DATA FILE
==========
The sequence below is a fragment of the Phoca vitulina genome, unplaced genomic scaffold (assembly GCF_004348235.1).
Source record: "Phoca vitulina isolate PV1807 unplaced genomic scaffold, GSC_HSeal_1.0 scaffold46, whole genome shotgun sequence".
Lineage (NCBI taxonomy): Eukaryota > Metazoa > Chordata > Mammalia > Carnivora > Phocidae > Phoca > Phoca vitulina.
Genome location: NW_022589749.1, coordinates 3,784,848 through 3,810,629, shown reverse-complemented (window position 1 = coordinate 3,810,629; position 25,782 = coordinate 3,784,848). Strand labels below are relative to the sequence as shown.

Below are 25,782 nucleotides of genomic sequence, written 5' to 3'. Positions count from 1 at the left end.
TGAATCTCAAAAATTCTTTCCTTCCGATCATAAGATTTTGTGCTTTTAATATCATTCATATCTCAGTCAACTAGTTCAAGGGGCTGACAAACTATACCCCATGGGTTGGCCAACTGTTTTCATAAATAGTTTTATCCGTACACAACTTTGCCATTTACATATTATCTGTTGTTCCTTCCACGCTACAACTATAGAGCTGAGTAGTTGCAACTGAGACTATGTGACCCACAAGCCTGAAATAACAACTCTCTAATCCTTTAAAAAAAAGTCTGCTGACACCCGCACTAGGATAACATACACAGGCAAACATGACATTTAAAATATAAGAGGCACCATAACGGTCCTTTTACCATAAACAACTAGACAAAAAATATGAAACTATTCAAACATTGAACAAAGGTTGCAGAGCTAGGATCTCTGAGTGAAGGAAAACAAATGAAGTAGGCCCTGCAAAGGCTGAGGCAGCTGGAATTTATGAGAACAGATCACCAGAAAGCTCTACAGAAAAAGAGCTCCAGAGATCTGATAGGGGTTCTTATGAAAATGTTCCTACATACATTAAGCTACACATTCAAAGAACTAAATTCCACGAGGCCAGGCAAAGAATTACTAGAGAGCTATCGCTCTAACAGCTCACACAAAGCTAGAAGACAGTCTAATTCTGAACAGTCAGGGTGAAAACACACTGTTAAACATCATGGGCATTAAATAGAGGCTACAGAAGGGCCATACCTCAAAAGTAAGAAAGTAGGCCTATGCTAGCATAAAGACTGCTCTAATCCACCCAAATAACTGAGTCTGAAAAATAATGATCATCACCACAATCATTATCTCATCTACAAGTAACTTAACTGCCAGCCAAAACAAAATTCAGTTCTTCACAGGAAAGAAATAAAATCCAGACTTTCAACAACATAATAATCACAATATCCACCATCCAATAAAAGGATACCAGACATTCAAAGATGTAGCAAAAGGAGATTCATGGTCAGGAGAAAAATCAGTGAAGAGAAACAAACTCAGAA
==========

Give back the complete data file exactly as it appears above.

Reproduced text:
The sequence below is a fragment of the Phoca vitulina genome, unplaced genomic scaffold (assembly GCF_004348235.1).
Source record: "Phoca vitulina isolate PV1807 unplaced genomic scaffold, GSC_HSeal_1.0 scaffold46, whole genome shotgun sequence".
Lineage (NCBI taxonomy): Eukaryota > Metazoa > Chordata > Mammalia > Carnivora > Phocidae > Phoca > Phoca vitulina.
Genome location: NW_022589749.1, coordinates 3,784,848 through 3,810,629, shown reverse-complemented (window position 1 = coordinate 3,810,629; position 25,782 = coordinate 3,784,848). Strand labels below are relative to the sequence as shown.

Below are 25,782 nucleotides of genomic sequence, written 5' to 3'. Positions count from 1 at the left end.
TGAATCTCAAAAATTCTTTCCTTCCGATCATAAGATTTTGTGCTTTTAATATCATTCATATCTCAGTCAACTAGTTCAAGGGGCTGACAAACTATACCCCATGGGTTGGCCAACTGTTTTCATAAATAGTTTTATCCGTACACAACTTTGCCATTTACATATTATCTGTTGTTCCTTCCACGCTACAACTATAGAGCTGAGTAGTTGCAACTGAGACTATGTGACCCACAAGCCTGAAATAACAACTCTCTAATCCTTTAAAAAAAAGTCTGCTGACACCCGCACTAGGATAACATACACAGGCAAACATGACATTTAAAATATAAGAGGCACCATAACGGTCCTTTTACCATAAACAACTAGACAAAAAATATGAAACTATTCAAACATTGAACAAAGGTTGCAGAGCTAGGATCTCTGAGTGAAGGAAAACAAATGAAGTAGGCCCTGCAAAGGCTGAGGCAGCTGGAATTTATGAGAACAGATCACCAGAAAGCTCTACAGAAAAAGAGCTCCAGAGATCTGATAGGGGTTCTTATGAAAATGTTCCTACATACATTAAGCTACACATTCAAAGAACTAAATTCCACGAGGCCAGGCAAAGAATTACTAGAGAGCTATCGCTCTAACAGCTCACACAAAGCTAGAAGACAGTCTAATTCTGAACAGTCAGGGTGAAAACACACTGTTAAACATCATGGGCATTAAATAGAGGCTACAGAAGGGCCATACCTCAAAAGTAAGAAAGTAGGCCTATGCTAGCATAAAGACTGCTCTAATCCACCCAAATAACTGAGTCTGAAAAATAATGATCATCACCACAATCATTATCTCATCTACAAGTAACTTAACTGCCAGCCAAAACAAAATTCAGTTCTTCACAGGAAAGAAATAAAATCCAGACTTTCAACAACATAATAATCACAATATCCACCATCCAATAAAAGGATACCAGACATTCAAAGATGTAGCAAAAGGAGATTCATGGTCAGGAGAAAAATCAGTGAAGAGAAACAAACTCAGAA